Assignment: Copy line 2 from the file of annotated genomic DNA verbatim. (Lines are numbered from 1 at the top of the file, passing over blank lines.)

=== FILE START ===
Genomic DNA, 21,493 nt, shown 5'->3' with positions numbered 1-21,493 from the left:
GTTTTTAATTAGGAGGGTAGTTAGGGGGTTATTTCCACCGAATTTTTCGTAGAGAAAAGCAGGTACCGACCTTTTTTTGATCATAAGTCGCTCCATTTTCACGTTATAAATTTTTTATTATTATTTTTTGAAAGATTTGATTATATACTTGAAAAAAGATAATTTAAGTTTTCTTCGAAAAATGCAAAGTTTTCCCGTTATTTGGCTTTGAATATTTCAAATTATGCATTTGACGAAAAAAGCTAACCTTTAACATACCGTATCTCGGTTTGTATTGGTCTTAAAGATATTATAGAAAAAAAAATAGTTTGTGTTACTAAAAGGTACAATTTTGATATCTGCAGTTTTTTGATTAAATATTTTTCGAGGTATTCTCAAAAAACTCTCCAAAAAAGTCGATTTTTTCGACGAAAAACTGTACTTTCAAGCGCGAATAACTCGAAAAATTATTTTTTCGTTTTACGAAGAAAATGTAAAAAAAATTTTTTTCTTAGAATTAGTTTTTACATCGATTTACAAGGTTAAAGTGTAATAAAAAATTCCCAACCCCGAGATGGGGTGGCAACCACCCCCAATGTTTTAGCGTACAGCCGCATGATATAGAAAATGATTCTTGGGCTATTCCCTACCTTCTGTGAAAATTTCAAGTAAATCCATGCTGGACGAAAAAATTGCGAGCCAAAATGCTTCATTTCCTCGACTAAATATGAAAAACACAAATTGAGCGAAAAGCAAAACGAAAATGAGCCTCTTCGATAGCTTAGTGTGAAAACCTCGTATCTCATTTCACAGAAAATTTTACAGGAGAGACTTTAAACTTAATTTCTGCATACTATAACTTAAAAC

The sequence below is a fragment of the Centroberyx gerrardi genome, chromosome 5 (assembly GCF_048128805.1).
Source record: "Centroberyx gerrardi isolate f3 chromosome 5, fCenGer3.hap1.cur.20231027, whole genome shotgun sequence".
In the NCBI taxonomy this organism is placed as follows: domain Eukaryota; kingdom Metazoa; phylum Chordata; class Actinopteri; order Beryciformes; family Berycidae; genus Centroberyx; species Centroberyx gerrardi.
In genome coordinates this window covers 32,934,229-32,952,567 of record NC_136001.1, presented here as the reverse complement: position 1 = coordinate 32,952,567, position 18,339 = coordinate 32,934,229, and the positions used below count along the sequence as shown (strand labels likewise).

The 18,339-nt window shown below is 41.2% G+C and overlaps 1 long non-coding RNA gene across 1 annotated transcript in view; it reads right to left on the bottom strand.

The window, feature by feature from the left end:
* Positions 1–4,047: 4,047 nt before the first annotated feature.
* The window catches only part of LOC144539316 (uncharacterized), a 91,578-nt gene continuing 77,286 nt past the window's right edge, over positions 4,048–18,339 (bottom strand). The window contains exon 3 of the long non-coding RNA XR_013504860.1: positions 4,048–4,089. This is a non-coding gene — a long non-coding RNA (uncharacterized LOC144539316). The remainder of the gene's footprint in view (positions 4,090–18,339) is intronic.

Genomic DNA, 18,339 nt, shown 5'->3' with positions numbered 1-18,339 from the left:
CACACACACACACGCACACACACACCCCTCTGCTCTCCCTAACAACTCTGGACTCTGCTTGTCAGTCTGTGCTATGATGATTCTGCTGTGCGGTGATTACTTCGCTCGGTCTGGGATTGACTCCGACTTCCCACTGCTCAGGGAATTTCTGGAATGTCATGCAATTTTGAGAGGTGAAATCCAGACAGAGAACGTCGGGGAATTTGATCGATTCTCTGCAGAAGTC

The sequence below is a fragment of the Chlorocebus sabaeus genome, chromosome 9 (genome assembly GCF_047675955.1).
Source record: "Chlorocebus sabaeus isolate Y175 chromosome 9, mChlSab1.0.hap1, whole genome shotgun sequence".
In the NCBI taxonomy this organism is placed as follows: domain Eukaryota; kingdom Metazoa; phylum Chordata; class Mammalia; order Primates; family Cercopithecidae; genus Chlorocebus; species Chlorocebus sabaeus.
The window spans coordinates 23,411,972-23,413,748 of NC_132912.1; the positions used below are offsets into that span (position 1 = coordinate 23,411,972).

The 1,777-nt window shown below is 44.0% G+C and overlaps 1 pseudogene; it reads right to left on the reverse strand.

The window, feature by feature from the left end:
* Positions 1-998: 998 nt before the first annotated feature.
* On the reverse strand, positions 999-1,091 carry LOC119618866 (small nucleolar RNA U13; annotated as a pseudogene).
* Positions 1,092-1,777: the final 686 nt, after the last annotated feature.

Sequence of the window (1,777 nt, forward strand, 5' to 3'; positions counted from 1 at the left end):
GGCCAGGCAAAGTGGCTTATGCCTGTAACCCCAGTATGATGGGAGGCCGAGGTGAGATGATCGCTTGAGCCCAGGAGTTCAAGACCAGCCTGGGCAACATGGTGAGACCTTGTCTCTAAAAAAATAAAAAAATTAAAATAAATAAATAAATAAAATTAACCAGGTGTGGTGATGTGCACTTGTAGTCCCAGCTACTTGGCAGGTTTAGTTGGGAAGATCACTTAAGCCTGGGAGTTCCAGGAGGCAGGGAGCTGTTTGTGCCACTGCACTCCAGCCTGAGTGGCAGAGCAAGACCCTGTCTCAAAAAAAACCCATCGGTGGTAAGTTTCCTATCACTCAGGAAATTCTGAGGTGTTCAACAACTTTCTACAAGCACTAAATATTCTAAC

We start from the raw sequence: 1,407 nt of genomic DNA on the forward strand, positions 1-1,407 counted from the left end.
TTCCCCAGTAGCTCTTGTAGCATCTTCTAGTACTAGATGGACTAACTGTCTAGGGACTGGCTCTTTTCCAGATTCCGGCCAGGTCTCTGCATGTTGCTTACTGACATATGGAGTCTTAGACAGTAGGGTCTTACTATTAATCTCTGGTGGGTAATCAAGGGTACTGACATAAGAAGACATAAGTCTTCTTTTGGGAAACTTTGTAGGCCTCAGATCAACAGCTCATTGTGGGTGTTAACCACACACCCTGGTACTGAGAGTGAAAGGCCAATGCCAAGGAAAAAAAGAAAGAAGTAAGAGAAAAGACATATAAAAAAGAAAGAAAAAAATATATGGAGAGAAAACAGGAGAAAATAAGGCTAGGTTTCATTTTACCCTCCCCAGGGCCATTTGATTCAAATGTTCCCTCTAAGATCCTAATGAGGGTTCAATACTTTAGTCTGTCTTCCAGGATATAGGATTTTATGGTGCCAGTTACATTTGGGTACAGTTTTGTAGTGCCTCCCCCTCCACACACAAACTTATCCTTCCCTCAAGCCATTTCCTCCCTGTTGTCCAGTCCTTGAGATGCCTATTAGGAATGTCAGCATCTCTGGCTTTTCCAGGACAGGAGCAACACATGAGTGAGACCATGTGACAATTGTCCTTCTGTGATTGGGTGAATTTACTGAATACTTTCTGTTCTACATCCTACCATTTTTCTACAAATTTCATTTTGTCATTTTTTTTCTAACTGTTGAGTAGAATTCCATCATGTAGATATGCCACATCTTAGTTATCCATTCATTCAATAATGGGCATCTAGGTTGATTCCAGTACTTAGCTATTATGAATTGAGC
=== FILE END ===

GTTTTTAATTAGGAGGGTAGTTAGGGGGTTATTTCCACCGAATTTTTCGTAGAGAAAAGCAGGTACCGACCTTTTTTTGATCATAAGTCGCTCCATTTTCACGTTATAAATTTTTTATTATTATTTTTTGAAAGATTTGATTATATACTTGAAAAAAGATAATTTAAGTTTTCTTCGAAAAATGCAAAGTTTTCCCGTTATTTGGCTTTGAATATTTCAAATTATGCATTTGACGAAAAAAGCTAACCTTTAACATACCGTATCTCGGTTTGTATTGGTCTTAAAGATATTATAGAAAAAAAAATAGTTTGTGTTACTAAAAGGTACAATTTTGATATCTGCAGTTTTTTGATTAAATATTTTTCGAGGTATTCTCAAAAAACTCTCCAAAAAAGTCGATTTTTTCGACGAAAAACTGTACTTTCAAGCGCGAATAACTCGAAAAATTATTTTTTCGTTTTACGAAGAAAATGTAAAAAAAATTTTTTTCTTAGAATTAGTTTTTACATCGATTTACAAGGTTAAAGTGTAATAAAAAATTCCCAACCCCGAGATGGGGTGGCAACCACCCCCAATGTTTTAGCGTACAGCCGCATGATATAGAAAATGATTCTTGGGCTATTCCCTACCTTCTGTGAAAATTTCAAGTAAATCCATGCTGGACGAAAAAATTGCGAGCCAAAATGCTTCATTTCCTCGACTAAATATGAAAAACACAAATTGAGCGAAAAGCAAAACGAAAATGAGCCTCTTCGATAGCTTAGTGTGAAAACCTCGTATCTCATTTCACAGAAAATTTTACAGGAGAGACTTTAAACTTAATTTCTGCATACTATAACTTAAAAC